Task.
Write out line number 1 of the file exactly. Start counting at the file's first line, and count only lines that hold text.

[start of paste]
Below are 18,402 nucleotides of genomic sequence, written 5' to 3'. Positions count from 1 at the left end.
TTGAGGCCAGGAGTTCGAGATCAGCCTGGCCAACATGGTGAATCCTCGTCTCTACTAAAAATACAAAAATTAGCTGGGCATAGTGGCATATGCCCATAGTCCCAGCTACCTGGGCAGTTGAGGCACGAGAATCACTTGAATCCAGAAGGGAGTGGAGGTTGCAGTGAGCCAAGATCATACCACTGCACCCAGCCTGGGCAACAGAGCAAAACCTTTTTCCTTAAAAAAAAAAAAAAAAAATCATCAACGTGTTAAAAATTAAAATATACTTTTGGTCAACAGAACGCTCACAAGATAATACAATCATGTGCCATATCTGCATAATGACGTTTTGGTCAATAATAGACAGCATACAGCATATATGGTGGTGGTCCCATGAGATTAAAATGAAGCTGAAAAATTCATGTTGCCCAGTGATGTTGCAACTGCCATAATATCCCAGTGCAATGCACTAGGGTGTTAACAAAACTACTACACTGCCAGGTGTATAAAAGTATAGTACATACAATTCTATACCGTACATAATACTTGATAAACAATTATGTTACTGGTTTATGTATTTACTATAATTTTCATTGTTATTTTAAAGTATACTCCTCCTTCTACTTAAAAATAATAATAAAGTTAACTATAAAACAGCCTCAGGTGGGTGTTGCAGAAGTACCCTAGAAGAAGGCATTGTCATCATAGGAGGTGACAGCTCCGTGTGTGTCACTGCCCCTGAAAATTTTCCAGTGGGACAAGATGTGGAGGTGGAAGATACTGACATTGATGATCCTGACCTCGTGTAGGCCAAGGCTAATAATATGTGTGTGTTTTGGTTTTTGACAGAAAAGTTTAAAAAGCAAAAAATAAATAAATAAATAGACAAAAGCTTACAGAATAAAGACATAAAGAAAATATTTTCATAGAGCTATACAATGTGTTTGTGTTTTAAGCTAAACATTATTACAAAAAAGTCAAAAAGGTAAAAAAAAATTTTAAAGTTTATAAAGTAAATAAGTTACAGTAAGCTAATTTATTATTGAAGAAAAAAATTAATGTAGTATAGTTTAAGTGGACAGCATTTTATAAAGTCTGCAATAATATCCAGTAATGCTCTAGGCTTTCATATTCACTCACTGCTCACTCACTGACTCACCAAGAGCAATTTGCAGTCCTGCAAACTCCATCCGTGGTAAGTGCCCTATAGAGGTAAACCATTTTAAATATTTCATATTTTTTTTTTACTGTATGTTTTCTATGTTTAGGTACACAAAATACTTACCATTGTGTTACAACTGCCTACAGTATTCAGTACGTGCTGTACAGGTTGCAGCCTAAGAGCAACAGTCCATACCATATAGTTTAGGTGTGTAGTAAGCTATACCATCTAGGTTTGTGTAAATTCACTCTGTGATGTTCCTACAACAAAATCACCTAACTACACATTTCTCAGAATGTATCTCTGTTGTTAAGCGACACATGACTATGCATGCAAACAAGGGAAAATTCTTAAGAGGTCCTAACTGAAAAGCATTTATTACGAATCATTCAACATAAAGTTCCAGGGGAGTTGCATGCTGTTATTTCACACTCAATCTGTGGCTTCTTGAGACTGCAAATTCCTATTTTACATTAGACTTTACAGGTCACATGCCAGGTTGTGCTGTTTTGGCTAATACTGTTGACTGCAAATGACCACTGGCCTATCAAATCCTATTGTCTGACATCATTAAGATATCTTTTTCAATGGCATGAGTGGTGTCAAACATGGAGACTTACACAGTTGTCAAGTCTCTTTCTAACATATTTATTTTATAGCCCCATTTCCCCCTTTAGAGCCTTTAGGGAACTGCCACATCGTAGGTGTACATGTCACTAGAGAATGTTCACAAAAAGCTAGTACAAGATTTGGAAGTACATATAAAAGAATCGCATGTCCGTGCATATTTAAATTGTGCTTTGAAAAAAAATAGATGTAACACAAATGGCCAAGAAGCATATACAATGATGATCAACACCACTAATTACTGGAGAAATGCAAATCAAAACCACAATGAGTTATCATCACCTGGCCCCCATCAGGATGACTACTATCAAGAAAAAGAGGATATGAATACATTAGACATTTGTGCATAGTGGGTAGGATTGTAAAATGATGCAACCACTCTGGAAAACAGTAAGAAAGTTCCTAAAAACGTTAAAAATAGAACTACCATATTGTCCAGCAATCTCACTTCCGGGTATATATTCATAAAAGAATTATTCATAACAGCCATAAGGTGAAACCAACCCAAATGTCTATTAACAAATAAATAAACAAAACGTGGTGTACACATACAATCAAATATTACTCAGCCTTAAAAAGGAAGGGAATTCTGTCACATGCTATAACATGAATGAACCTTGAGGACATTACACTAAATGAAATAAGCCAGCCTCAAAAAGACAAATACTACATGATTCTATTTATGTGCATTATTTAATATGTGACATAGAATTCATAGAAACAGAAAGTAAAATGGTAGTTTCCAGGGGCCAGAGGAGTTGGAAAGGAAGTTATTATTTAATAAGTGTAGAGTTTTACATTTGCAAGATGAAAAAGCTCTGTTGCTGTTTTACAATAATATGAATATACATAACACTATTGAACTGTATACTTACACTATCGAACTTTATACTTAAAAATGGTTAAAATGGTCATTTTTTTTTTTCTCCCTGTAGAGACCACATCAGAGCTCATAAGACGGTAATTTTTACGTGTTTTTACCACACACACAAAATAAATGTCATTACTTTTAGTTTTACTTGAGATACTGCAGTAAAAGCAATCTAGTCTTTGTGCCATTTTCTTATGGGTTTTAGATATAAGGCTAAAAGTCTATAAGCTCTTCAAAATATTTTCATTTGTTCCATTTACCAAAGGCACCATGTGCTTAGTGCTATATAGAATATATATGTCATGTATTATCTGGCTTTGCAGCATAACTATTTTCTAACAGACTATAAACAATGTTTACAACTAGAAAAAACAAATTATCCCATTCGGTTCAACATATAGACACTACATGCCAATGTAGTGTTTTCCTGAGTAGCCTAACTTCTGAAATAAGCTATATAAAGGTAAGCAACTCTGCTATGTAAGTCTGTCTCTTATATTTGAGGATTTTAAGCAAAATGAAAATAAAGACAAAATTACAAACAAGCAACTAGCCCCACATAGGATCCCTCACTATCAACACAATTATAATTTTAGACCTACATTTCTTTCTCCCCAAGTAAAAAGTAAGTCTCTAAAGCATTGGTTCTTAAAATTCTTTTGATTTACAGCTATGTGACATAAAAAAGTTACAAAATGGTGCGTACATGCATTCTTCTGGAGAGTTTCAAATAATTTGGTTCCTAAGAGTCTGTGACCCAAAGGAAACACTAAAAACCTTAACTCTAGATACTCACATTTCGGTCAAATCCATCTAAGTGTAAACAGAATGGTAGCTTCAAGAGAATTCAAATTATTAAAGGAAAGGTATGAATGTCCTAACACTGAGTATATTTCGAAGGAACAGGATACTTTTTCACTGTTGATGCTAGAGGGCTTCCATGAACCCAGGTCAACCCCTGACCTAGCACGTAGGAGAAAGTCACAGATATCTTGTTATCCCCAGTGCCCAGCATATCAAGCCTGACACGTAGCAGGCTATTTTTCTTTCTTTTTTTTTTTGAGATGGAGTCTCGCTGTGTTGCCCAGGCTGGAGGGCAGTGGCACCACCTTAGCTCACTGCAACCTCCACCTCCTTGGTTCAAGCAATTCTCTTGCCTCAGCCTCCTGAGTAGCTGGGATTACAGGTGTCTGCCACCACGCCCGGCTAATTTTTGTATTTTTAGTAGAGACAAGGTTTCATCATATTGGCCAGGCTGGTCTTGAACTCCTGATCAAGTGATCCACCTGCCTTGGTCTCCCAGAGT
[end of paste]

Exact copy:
Below are 18,402 nucleotides of genomic sequence, written 5' to 3'. Positions count from 1 at the left end.